© Libor Sváček, archiv CzechTourism

The pride of the Gothic period


Length 4 km Duration 1 Day

No Prague tour around the sights honouring the legacy of Charles IV would be complete without stopping at Prague Castle, one of the most important representatives of Central European cultural heritage and, according to the Guinness World Records, the largest castle compound in the world. Prague Castle used to the residence of Bohemian Princes and Kings from the 9th century, and since 1918 it has been the seat of Czech Presidents. The castle is an amazing testament to the skills of ancient builders and craftsmen and a symbol of Czech statehood.

The first stop is at the monumental Cathedral of St. Vitus, Wenceslas and Adalbert, the most prominent Czech Catholic Church. Since the 10th century, it has been the seat of the Bishop of the Prague Diocese, which was promoted to an Archdiocese in 1344 – three years before Charles became Bohemian King. It was on this very occasion when the construction of the three-nave Gothic Cathedral with three spires began. The construction work was interrupted by the Hussite wars and the Cathedral was only finally completed in 1929, on the occasion of the 1000th anniversary of the death of St. Wenceslas, founder of the original church and the patron saint of the Czech Lands. He is buried in the Cathedral, along with Charles IV himself.

During your visit to the Cathedral, do not forget to climb up to the impressive, nearly 100 meter high South Tower. You will have to overcome almost three hundred steps, but the views are worth it. Its construction was started by the legendary architect Peter Parler in the second half of the 14th century. It is decorated with a clock manufactured at the workshop of Hans Bechler in 1587, when the country was ruled by Rudolf of Habsburg. The clock is unique for its two dials, the top indicating hours and the bottom quarter-hours. The 56 metre high Renaissance balcony offers a breathtaking view of Prague Castle and the City itself.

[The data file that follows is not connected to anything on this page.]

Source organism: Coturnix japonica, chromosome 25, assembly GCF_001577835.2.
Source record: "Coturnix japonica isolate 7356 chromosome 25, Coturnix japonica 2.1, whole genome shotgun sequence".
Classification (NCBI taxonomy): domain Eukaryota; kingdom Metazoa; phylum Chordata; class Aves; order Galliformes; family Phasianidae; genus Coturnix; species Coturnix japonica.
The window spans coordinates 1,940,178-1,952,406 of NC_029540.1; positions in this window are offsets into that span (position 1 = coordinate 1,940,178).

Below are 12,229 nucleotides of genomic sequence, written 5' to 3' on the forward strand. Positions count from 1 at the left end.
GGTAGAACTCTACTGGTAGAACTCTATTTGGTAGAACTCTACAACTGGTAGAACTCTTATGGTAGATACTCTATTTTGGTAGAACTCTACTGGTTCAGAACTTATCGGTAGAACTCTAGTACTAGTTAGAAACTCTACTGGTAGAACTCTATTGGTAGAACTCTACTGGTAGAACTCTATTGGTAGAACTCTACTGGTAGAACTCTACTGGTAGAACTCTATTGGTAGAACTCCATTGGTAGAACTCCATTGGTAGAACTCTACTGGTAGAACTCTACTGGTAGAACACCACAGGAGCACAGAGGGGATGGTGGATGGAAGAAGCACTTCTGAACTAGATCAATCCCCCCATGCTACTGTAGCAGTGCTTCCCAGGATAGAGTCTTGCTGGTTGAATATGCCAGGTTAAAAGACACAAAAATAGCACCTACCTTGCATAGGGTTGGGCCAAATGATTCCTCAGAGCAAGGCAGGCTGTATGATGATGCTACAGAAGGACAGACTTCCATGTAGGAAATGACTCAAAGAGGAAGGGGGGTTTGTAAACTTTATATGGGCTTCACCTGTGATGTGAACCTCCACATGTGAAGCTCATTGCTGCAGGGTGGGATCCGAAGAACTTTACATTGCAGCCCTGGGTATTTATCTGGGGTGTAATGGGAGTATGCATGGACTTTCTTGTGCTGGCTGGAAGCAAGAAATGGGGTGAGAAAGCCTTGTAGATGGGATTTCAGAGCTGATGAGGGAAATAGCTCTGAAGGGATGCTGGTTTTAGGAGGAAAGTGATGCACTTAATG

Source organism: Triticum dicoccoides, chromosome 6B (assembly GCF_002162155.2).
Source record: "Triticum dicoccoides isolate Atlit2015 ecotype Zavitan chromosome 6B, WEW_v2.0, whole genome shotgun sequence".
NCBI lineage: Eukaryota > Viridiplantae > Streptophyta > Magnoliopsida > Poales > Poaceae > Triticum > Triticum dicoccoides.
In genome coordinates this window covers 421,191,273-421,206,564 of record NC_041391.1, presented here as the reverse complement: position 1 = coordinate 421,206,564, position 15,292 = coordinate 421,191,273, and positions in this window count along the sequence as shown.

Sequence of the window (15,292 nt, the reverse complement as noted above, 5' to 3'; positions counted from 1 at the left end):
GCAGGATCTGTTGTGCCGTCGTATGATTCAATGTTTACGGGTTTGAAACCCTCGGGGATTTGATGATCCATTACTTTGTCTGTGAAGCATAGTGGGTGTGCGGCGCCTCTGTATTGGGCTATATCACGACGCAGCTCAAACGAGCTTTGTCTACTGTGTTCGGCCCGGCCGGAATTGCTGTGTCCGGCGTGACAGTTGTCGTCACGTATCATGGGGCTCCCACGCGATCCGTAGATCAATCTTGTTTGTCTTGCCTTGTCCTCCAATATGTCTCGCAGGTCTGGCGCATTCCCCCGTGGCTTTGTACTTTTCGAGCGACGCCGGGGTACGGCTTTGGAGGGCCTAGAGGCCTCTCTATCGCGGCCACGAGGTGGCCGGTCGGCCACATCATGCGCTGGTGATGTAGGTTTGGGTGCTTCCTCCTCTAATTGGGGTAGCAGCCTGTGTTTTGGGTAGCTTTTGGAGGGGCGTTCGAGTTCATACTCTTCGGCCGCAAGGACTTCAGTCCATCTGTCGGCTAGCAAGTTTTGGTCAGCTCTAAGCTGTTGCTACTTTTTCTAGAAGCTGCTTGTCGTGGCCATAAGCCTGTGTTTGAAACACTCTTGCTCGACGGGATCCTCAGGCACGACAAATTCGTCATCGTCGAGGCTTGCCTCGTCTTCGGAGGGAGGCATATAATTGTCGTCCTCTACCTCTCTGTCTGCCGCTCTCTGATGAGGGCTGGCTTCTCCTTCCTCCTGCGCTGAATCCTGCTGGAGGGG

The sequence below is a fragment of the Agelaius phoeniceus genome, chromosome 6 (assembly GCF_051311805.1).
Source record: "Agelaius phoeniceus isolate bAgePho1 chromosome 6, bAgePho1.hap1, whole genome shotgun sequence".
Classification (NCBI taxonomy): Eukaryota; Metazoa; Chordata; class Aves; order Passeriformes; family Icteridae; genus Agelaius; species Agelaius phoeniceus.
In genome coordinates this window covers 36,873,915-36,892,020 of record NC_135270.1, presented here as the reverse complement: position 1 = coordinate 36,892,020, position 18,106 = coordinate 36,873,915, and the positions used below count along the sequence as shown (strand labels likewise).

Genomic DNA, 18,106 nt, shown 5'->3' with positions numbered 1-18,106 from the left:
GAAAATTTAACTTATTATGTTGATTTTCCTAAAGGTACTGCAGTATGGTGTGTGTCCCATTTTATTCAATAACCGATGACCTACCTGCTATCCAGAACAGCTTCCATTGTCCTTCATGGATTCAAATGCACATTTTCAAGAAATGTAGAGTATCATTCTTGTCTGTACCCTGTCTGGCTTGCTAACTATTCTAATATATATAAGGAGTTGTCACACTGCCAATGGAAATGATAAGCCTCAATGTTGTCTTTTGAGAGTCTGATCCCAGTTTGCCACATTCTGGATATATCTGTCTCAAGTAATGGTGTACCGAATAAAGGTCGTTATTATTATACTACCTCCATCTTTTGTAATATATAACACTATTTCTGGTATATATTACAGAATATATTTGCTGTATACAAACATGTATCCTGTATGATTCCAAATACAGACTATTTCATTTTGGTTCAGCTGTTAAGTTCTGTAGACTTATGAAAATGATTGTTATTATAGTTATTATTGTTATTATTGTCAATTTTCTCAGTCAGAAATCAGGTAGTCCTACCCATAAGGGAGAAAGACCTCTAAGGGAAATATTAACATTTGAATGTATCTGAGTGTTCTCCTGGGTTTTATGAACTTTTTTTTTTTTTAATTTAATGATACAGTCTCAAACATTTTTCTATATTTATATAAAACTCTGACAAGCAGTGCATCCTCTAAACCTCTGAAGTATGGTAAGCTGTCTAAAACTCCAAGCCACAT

Continue to the Collegiate Chapter of All Saints, founded in 1339 by the then Margrave of Moravia Charles. Its further development was significantly affected by Charles IV’s decision in 1366, according to which the positions the chapter’s clergymen had to be occupied by professors of Prague University (current Charles University). Therefore the most significant personalities and intellectuals served as its priests throughout the centuries. Normally you will see the building only from the outside; its interiors are only open for liturgy.

Next move on to the authentic Gothic floor of the Old Royal Palace. Since 2004 there has been a unique exposition mapping the thousand years of the palace’s history. It includes mainly original items from Prague Castle collections. After seeing this rare building and the exposition, why not take a stroll through the six beautiful gardens surrounding Prague Castle, they are truly exquisite examples of landscape gardening. You can also see the historical buildings of the Jeu du Paume Hall, Royal Summer Palace and the Lion Court, Prague’s first zoo, founded by Rudolf II., which operated until 1740, and today serves as a romantic restaurant.

If you still have enough energy left for more walking, you can continue to the nearby Petřín Hill and see the Hunger Wall. Legend has it that this construction had no practical use and the enlightened Charles IV only wanted to give work to unemployed people. In actual fact, it is a sophisticated system protecting Lesser Town and Prague Castle. Unfortunately, only fragments of the wall have been preserved to the present day. The funicular from Petřín Hill will take you back to the very centre of Prague – to Lesser Town.

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